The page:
Search fhwa.dot.gov

SR 99 Pacific Hwy South Reconstruction, Des Moines, WA

Project Abstract

The purpose of the project was to improve vehicular and pedestrian safety, reduce congestion, and improve mobility.



SR 99 Pacific Hwy South Reconstruction 1 :

This is one of 33 case studies included in National Cooperative Highway Research Program (NCHRP) Report 642 entitled Quantifying the Benefits of Context Sensitive Solutions, published in November 2009. According to the authors, “The objective of this project is to develop a guide for transportation officials and professionals that identifies a comprehensive set of performance measures of CSS principles and quantifies the resulting benefits through all phases of project development”. The report documents a wide range of case studies in which the principles of CSS were applied. Each of these case studies was evaluated to determine the benefits of applying CSS. NCHRP Report 642 is available here.

Location: Des Moines, Washington

Lead Agency: Washington State DOT

Contact Person: Samih Shilbayeh

Phase Completed: Construction/Operations

Source: Stamatiadis, Nikiforos, et. al. GUIDELINES FOR QUANTIFYING THE BENEFITS OF CONTEXT SENSITIVE SOLUTIONS. NCHRP 15-32. April 2009.

CSS Qualities


  • The project team was led by CH2M Hill and integrated environmental planning, landscape design, urban design, highway design, right-of-way acquisition, and public involvement throughout all phases of the project.
  • With shared safety and liability concerns, the city of Des Moines and the Washington State DOT worked together to develop solutions.  
  • The design team involved community, utilities, business owners, neighboring cities, and other stakeholders early in the process.  
  • The project team collaborated with the local pedestrian safety committee to develop viable and affordable solutions to pedestrian safety problems.
  • The median area was designed to provide an aesthetic treatment of trees and other streetscape applications, while providing a refuge for pedestrians and u-turn opportunities at appropriate intervals.  
  • A team chartering meeting resulted in a Vision Statement that guided the project through design and construction.  
  • A public involvement and informational campaign included mailings, news releases, and open houses to engage and share information with the community.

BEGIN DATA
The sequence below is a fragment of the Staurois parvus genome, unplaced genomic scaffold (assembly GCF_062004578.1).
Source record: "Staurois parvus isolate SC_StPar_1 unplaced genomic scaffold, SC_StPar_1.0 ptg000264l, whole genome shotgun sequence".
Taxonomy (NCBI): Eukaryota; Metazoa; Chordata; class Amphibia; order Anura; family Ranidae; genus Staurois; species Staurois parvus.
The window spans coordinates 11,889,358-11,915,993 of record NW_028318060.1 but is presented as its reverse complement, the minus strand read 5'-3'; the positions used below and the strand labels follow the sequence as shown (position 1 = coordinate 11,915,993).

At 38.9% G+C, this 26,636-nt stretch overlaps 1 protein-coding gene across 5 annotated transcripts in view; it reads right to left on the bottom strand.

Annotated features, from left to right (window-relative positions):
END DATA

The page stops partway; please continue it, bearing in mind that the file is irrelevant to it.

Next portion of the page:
• Numerous tools were used to communicate with the public, business and property owners, and decision makers. Included were a facilitated workshop, a drive-through video, graphic display boards, traffic simulations, and computer visualizations.  
  • Landscaping and gateway treatments gave the community the sense of identity which connected them to the waterfront area, as well as providing a comfortable welcome setting for visitors and patrons.
  • Congestion was reduced through the addition of new lanes and improved multi-modal facilities.

CSS Principles


A fundamental aspect of the NCHRP 642 research effort was the identification of CSS principles. The principles below were developed by a multidisciplinary team and were based on previous work by FHWA and AASHTO participants in the 1998 “Thinking Beyond the Pavement” conference, and others.

For this case study, web-based surveys were developed to solicit the expert opinions of the project team on the level of satisfaction from the application of the CSS principles on the project. The analysis of the scores noted in the survey, and presented in the following table, is based on a 4.0 scale, where 4.0 is Strongly Agree, 3.0 is Agree, 2.0 is Disagree, and 1.0 is Strongly Disagree. Additional information on the data analysis, a summary of the scores for each case study, and general findings (from all case studies) is presented in the NCHRP Report 642, available here.


CSS Principle

Project Team

Use of interdisciplinary teams

3.5

Involve stakeholders

3.5

Seek broad-based public involvement

3.5

Use full range of communication methods

3.3